On Nuns, Husbands and Purgatories : Aphra Behn’s The History of the Nun and 18th-Century Actors’ Adaptation for the Theatre



Year of publication 2023
Type Appeared in Conference without Proceedings
MU Faculty or unit

Faculty of Arts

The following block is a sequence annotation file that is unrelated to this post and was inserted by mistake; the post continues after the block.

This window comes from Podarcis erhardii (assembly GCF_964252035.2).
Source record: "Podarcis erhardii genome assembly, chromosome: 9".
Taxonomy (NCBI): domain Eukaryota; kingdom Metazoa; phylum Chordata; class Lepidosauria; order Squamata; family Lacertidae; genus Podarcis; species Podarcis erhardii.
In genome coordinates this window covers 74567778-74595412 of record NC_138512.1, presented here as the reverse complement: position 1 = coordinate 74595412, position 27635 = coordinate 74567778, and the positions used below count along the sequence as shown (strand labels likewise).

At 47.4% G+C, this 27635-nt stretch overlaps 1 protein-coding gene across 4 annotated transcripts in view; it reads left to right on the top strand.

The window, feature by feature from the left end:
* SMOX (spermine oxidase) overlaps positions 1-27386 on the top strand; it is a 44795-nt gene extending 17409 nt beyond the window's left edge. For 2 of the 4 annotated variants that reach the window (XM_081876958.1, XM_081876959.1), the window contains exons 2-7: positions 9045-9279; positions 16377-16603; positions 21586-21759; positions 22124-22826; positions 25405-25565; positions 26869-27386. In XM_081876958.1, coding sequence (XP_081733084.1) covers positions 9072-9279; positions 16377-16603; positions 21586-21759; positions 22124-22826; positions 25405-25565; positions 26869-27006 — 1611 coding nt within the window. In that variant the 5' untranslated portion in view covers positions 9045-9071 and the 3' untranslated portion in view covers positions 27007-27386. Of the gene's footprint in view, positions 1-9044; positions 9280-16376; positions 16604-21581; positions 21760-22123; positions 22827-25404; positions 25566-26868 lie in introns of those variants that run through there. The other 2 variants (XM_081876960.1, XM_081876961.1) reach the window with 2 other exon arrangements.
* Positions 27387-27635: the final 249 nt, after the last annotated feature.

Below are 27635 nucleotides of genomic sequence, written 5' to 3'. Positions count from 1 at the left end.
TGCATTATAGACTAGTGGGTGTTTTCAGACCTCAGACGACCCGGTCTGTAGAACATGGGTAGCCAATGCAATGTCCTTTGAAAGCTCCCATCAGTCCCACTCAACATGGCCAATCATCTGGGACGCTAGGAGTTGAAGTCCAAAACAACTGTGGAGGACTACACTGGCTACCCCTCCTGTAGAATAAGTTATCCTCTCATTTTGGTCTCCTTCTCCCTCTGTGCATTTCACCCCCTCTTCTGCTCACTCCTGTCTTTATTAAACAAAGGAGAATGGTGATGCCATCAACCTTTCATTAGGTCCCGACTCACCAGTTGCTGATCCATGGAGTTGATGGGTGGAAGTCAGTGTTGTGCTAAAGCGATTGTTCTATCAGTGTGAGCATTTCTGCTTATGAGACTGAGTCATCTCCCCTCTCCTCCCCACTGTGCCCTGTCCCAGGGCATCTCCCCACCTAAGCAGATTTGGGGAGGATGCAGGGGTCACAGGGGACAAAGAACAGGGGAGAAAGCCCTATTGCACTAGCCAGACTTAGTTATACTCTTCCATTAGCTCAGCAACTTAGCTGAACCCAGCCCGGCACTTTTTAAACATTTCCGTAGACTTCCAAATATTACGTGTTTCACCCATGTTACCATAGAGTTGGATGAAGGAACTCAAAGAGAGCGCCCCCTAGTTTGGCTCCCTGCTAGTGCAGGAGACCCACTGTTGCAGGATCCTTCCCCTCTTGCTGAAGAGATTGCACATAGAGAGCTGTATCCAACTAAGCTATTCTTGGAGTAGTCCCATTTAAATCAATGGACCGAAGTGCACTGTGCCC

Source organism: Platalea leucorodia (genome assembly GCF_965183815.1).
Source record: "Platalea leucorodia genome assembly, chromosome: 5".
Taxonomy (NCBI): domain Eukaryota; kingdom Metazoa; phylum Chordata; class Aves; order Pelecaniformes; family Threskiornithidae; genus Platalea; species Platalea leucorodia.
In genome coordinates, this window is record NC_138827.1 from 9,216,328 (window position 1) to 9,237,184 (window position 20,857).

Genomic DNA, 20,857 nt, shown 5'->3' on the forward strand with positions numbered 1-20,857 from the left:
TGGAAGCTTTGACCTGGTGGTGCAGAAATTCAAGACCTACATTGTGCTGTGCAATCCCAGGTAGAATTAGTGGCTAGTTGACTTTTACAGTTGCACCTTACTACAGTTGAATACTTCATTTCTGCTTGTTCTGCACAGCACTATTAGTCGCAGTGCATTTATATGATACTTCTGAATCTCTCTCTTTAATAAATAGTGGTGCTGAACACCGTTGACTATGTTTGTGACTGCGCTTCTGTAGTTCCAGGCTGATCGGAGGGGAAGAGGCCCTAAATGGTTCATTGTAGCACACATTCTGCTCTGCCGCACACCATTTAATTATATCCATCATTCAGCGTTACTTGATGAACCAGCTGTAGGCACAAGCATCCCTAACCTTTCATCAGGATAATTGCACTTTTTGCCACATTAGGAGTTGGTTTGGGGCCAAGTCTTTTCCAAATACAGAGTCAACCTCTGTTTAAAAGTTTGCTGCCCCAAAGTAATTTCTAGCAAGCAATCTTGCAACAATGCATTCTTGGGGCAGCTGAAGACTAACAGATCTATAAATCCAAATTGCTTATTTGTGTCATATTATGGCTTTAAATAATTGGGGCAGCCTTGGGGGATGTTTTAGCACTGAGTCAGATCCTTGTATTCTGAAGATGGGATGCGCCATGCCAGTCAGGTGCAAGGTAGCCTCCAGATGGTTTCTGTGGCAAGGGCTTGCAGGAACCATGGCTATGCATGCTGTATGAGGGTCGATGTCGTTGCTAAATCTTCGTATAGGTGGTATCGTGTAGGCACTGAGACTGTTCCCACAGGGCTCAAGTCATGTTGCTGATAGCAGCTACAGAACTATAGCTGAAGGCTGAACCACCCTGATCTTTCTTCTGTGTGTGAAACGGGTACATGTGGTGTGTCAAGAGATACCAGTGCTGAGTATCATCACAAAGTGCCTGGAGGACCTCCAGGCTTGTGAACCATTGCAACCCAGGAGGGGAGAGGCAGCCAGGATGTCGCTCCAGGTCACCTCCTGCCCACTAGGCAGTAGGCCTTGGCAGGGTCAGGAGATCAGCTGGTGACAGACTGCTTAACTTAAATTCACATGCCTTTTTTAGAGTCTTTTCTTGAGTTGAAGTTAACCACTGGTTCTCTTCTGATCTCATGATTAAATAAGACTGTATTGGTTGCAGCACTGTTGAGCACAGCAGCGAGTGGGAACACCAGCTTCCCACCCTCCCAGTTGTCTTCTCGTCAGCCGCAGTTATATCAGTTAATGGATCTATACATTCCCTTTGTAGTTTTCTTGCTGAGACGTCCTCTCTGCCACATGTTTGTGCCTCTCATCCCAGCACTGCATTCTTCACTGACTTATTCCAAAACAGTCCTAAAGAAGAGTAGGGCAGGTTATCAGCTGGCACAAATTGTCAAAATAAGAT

Description Robert Southerne’s tragicomedy The Fatal Marriage, or, The Innocent Adultery (1694) is a unique mix of two distinct stories, a comic and a tragic one, which both ultimately go back to Boccaccio’s Decameron. While the comic plot had been known to English audiences in several Renaissance iterations – including Edward Sharpham’ The Fleire (c. 1607), the first part of Thomas D’Urfey’s The Comical History of Don Quixote (1694), and John Fletcher’s The Night Walker, or, The Little Thief (c. 1611, rev. by James Shirley by 1633) – the tragic plot clearly borrows from Aphra Behn’s then recently published novella The History of the Nun, or, The Fair Vow-Breaker (printed 1689). Multiple adaptations of both the stories and their complex relationships in the 18th century show us that the adaptation process for the theatre goes well beyond the textual material of the sources, as well as beyond the straightforward “source – adaptation” connection. What is even more interesting is that two most influential 18th-century adaptations of Southerne’s plots, The Humours of Purgatory (1716) and Isabella, or, The Fatal Marriage (1757), were both written by actors who previously played in Southerne’s piece. The adapters (Benjamin Griffin and David Garrick, respectively), therefore, not only streamlined their chosen strand of their source, but also imbued their works with the element of “ghosting”, as described by Employing Marvin Carlson. The present paper will use Aphra Behn’s novella (and, to a lesser extent, Southerne’s comic plot from Decameron) and its afterlife to explore the issue of late early-modern dramatic adaptation from a theatrical rather than purely literary perspective.
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